Agree getting rid of MyFico is a good idea. At $14.95 a month that’s over almost $180 a year that you could save and still get a free credit report once a year.

                    If those are your total expenses that should leave you about $1200 to $2200 extra a month to put towards your debt. Plus any other savings you shave off your current budget as mentioned above.
                    ~ Eagle

                    Comment


                      #11
                      Kabhold you do have a point about paying off a loan with 0% interest. The probation just keep making the minimum payments on. When does the Chase 0% interest for 15 months end?

                      Originally posted by Retired To Win View Post
                      I always recommend one of 2 approaches: (a) pay off the balance with the highest interest rate first, or (b) pay off the smallest balance first while making minimum payments on everything else.

                      Option A saves you the most money in interest you will not have to pay. Option B creates the now-famous "payment snowballing effect" by sequentially freeing up more and more of your money to throw at your next lowest balance debt.
                      Good stuff from Retired to Win here Kabhold... The highest interest method is often referred to as the "Avalanche" method of paying off debt. What would it look like in practice in your situation?

                      Lowest Balance Method (Debt Snowball)
                      Probation -- $810 at 0% Interest
                      Citi -- $2429.5 at 14.24% Interest
                      Nelnet SL 3 -- $4k at 4.25% interest
                      ACS SL 1 -- 5k at 6.8% Interest
                      Nelnet SL 2 -- $5k at 5.25% interest
                      ACS SL 2 -- 8.75k at 2.3% Interest
                      Chase Slate -- $9.264.4, 0% for 15 months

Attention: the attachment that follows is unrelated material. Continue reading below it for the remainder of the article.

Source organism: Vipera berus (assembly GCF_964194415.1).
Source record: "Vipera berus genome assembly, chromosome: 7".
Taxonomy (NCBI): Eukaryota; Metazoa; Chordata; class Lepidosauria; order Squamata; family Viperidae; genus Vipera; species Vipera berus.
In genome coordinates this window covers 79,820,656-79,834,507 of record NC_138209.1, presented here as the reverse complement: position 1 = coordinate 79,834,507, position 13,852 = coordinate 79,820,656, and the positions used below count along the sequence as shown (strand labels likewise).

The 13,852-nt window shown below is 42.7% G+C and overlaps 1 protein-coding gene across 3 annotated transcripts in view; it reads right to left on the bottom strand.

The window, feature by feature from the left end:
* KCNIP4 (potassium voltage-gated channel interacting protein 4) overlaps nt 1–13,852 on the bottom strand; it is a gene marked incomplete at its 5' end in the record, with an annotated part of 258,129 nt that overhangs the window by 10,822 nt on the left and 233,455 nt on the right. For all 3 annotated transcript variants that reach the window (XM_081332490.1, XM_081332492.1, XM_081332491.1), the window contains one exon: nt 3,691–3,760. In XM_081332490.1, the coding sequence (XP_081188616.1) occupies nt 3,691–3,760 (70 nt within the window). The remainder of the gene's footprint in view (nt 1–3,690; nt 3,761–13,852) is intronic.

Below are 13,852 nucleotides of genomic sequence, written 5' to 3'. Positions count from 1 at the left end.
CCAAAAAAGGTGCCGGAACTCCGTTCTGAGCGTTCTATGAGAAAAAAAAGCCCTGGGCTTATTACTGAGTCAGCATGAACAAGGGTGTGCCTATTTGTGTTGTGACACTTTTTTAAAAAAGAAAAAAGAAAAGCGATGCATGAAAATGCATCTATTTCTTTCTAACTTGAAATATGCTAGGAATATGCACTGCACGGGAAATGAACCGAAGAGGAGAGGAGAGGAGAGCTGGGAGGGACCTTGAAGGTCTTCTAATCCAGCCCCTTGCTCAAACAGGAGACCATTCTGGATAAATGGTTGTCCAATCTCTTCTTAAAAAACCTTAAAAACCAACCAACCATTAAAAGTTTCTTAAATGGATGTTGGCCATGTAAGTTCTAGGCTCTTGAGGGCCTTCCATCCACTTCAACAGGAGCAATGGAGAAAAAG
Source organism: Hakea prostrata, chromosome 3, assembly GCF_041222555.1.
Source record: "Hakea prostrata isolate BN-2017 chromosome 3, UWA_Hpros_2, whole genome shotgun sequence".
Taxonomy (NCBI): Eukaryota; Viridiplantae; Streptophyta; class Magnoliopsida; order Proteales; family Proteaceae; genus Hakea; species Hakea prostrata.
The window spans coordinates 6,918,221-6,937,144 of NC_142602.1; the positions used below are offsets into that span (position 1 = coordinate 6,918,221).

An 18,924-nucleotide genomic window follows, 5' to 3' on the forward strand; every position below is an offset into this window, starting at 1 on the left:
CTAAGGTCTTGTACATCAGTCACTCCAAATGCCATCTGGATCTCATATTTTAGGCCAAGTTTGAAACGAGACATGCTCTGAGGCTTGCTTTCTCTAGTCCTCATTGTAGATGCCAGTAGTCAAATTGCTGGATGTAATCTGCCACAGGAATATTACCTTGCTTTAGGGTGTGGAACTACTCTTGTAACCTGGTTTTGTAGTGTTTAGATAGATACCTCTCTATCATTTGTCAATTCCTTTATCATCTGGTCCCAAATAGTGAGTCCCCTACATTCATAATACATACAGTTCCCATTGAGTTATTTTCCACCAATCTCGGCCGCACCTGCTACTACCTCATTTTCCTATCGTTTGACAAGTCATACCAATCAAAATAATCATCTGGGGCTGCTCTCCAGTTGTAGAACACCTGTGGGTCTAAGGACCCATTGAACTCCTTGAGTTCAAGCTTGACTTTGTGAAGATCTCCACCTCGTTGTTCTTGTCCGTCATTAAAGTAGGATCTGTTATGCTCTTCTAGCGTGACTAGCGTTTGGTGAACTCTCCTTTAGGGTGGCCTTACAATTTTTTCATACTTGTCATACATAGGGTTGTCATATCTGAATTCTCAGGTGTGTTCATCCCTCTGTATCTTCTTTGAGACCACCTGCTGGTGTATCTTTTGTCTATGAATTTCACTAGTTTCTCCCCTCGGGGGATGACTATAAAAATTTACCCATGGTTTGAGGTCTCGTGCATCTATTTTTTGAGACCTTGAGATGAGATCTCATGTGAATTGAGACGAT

Nelnet SL 1 -- $10k at 6.8% interest
                      BOA Car -- $13,185.85 at 5.14% Interest

                      Or

                      Highest Interest Method (Avalanche)
                      Citi -- $2429.5 at 14.24% Interest
                      ACS SL 1 -- 5k at 6.8% Interest
                      Nelnet SL 1 -- $10k at 6.8% interest
                      Nelnet SL 2 -- $5k at 5.25% interest
                      BOA Car -- $13,185.85 at 5.14% Interest
                      Nelnet SL 3 -- $4k at 4.25% interest
                      ACS SL 2 -- 8.75k at 2.3% Interest
                      Chase Slate -- $9.264.4 0% for 15 months
                      Probation -- $810 at 0% Interest

                      Note: It really depends on when the Chase interest offer expires and if you are able to get another 0% offer as to where that account falls on these lists.

                      Hope this gets you started.
                      Last edited by Eagle; 04-22-2014, 06:54 AM. Reason: formatting
                      ~ Eagle

                      Comment


                        #12
                        I just got the Chase Slate card so i have about 14.75 months left at 0%. Ive gotten rid of the myfico. So that saves 14.95 a month. I called US cellular and my plan which costs 69.99 + tax (83.10 total) is better than any plan that they have currently. But hey that 15 dollars.

                        I'm going to pay off the Citi card next. Already made a $750 payment yesterday. That should only take 3-4 weeks to pay that off. So my plan is this: Pay exactly $661/mo to Chase slate. after 14 months that will pay off the balance. This will pay off the debt in time before the interest jumps to 12.99%. In the meantime whatever excess cash flow I have I will apply to my 6.8% Student loans. I figure in 14 months I can pay off at least 10,000 of that, if not the entire amount of the 6.8% loans (again, depending on the amount of OT)

                        The reason for paying off the chase Slate is peace of mind. I really don't wanna start juggling debt. It may not be the best route, but for my peace of mind... it is.
                        Last edited by kabhold; 04-23-2014, 08:50 AM.

                        Comment